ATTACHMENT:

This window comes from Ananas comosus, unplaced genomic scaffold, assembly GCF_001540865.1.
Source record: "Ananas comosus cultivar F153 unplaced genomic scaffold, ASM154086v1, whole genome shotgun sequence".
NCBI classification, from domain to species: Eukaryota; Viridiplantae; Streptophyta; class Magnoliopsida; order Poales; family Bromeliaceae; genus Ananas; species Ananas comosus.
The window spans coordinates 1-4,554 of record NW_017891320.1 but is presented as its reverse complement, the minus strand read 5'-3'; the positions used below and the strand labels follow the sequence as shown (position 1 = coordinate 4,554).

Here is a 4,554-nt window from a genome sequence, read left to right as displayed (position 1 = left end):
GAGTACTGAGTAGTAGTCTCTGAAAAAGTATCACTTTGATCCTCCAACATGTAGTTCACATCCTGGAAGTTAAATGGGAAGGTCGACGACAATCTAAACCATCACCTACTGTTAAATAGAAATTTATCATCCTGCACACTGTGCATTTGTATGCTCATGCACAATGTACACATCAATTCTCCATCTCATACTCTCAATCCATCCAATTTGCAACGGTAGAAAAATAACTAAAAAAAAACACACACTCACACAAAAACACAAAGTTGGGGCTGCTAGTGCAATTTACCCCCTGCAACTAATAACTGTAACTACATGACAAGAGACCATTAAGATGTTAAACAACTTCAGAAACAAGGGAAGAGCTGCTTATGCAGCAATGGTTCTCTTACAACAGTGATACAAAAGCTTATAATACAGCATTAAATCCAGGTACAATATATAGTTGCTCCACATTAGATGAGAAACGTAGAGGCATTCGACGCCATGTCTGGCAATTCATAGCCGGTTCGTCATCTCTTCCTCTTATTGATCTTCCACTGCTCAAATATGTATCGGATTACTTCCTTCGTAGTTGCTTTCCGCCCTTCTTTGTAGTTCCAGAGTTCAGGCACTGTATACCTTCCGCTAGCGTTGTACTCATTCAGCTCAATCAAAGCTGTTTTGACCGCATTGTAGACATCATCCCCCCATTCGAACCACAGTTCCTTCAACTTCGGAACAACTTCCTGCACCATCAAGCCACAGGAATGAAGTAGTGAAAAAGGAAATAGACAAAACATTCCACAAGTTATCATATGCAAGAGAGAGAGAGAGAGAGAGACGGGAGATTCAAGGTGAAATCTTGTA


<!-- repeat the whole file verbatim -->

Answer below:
This window comes from Ananas comosus, unplaced genomic scaffold, assembly GCF_001540865.1.
Source record: "Ananas comosus cultivar F153 unplaced genomic scaffold, ASM154086v1, whole genome shotgun sequence".
NCBI classification, from domain to species: Eukaryota; Viridiplantae; Streptophyta; class Magnoliopsida; order Poales; family Bromeliaceae; genus Ananas; species Ananas comosus.
The window spans coordinates 1-4,554 of record NW_017891320.1 but is presented as its reverse complement, the minus strand read 5'-3'; the positions used below and the strand labels follow the sequence as shown (position 1 = coordinate 4,554).

Here is a 4,554-nt window from a genome sequence, read left to right as displayed (position 1 = left end):
GAGTACTGAGTAGTAGTCTCTGAAAAAGTATCACTTTGATCCTCCAACATGTAGTTCACATCCTGGAAGTTAAATGGGAAGGTCGACGACAATCTAAACCATCACCTACTGTTAAATAGAAATTTATCATCCTGCACACTGTGCATTTGTATGCTCATGCACAATGTACACATCAATTCTCCATCTCATACTCTCAATCCATCCAATTTGCAACGGTAGAAAAATAACTAAAAAAAAACACACACTCACACAAAAACACAAAGTTGGGGCTGCTAGTGCAATTTACCCCCTGCAACTAATAACTGTAACTACATGACAAGAGACCATTAAGATGTTAAACAACTTCAGAAACAAGGGAAGAGCTGCTTATGCAGCAATGGTTCTCTTACAACAGTGATACAAAAGCTTATAATACAGCATTAAATCCAGGTACAATATATAGTTGCTCCACATTAGATGAGAAACGTAGAGGCATTCGACGCCATGTCTGGCAATTCATAGCCGGTTCGTCATCTCTTCCTCTTATTGATCTTCCACTGCTCAAATATGTATCGGATTACTTCCTTCGTAGTTGCTTTCCGCCCTTCTTTGTAGTTCCAGAGTTCAGGCACTGTATACCTTCCGCTAGCGTTGTACTCATTCAGCTCAATCAAAGCTGTTTTGACCGCATTGTAGACATCATCCCCCCATTCGAACCACAGTTCCTTCAACTTCGGAACAACTTCCTGCACCATCAAGCCACAGGAATGAAGTAGTGAAAAAGGAAATAGACAAAACATTCCACAAGTTATCATATGCAAGAGAGAGAGAGAGAGAGAGACGGGAGATTCAAGGTGAAATCTTGTA